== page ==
“A promise made is a debt unpaid”, at least so say the words of the poet Robert W. Service. However, when it comes to certain relationships, and in particular the current one between the People’s Republic of China (PRC) and Hong Kong, the people of Hong Kong are finding out that with the PRC, there are promises and then there are promises. And some of those latter promises, like unpaid debts, may never be met.
What particular promises are these? Step back in time to July 1, 1997, when Great Britain returned sovereignty over Hong Kong to the PRC and Hong Kong became a Special Administrative Region (SAR) of China, under the framework of “one country, two systems.” The speeches made that day were filled with platitudes, praise and patriotism stressing how great it was for Hong Kong to return to the “Motherland.” Forthcoming were the generous promises from the Motherland that Hong Kong as an SAR would keep its present economic and political systems for the next half-century and that within twenty years the people of Hong Kong could democratically elect their own leaders. It was a festive time; twenty years would be more than enough time for the PRC to work out a system by which Hong Kong could develop and democratically elect its leaders. Or so it seemed.
Time moved on and seventeen years quickly passed, but now with less than three years remaining, Hong Kong is unfortunately no closer to realizing its promised democratic elections than it was back in 1997. This then has become the crux of today’s problem, and a showdown looms in Hong Kong causing all to take sides.
The PRC leadership through the Chinese National People’s Congress has already stated that it is reneging on any promise of free selection and that it alone will determine which candidates are eligible to run and which ones are not. In effect this means that the people of Hong Kong will have an extremely “limited” slate of two or possibly three candidates from which they can choose their leader. A joke in the streets is that the Chinese Communist Party (CCP) will give the people three choices. Those choices are 1) a person who favors what the CCP wants, 2) a person who really favors what the CCP wants and 3) a person who absolutely favors what the CCP wants.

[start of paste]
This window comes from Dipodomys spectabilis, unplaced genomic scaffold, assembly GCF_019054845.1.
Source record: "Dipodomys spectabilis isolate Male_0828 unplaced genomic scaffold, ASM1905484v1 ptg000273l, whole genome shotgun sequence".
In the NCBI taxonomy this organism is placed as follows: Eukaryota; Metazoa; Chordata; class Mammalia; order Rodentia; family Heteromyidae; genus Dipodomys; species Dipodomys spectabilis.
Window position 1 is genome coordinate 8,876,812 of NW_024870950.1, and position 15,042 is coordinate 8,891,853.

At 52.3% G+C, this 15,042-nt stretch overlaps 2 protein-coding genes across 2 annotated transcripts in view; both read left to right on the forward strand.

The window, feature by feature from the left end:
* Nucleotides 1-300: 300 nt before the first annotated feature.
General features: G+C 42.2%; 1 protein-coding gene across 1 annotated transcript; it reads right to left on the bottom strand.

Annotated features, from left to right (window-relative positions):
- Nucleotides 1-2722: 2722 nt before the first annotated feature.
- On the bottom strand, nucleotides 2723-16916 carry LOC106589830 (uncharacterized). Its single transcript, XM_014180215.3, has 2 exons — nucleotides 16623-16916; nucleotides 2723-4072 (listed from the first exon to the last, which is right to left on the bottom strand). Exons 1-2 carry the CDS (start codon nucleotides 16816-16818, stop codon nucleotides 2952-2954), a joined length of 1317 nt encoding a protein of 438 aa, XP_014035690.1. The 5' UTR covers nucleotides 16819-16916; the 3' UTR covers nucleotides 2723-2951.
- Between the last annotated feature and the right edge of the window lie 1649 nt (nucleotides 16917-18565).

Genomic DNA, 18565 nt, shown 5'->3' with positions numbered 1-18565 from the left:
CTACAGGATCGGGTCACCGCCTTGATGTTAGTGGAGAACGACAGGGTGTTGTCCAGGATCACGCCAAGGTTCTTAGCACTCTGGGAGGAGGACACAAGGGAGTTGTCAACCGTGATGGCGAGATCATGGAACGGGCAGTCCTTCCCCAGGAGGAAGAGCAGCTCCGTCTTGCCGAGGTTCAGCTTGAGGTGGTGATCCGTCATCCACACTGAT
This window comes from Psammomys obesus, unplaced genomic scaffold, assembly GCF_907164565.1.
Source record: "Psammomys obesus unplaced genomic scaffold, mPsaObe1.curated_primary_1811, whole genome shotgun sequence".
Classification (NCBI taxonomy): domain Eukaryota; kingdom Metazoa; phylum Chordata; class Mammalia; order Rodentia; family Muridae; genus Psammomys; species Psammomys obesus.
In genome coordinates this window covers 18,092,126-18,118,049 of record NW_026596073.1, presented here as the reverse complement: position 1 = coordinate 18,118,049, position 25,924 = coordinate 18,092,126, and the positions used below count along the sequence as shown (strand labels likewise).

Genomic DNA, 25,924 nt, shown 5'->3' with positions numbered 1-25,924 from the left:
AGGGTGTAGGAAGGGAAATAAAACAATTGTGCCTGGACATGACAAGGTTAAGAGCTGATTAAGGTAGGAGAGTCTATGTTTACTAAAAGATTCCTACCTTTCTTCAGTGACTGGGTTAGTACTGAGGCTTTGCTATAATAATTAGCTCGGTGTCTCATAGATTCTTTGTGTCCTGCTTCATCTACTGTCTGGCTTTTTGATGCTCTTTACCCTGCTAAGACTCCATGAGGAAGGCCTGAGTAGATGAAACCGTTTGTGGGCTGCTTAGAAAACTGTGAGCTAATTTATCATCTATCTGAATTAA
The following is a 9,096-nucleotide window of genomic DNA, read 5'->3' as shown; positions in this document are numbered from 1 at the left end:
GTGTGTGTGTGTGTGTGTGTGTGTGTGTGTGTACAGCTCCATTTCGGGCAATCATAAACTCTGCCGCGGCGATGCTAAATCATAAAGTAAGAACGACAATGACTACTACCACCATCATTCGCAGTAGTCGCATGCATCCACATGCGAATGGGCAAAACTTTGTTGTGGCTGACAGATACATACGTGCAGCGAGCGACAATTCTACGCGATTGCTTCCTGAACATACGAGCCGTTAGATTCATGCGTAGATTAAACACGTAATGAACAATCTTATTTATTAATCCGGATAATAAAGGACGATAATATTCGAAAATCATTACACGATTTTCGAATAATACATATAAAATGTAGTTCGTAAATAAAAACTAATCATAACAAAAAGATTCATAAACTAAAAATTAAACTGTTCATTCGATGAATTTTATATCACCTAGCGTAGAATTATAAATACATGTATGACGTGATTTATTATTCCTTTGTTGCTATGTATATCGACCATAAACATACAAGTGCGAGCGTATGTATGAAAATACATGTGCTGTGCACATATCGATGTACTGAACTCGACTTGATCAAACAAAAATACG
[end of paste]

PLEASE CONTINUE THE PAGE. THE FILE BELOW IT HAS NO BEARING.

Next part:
However, even before the approach of 2017, relationships between the people of Hong Kong and China had already turned sour. On several occasions Hong Kong citizens have expressed the view that they consider the Chinese as “locusts” who come and devour their land. They drive up the prices of housing; they take up needed beds in the hospitals as they seek the special privileges given to children born in Hong Kong. And some have disgusting habits of either spitting or defecating in public. In general, Continental Chinese citizens are not that welcome.
Outside Asia, responses from the United Kingdom (UK) have been varied. Conscious of endangering trade prospects, the UK Foreign and Commonwealth Office went out of its way to not offend Beijing and declared in a non-committal way that there is no “perfect model” for selection of leaders. This obviously did not play well for those seeking democracy in Hong Kong. In contrast, Hong Kong’s last British governor, along with others has stressed the “moral and political” obligations of the CCP to honor their promises.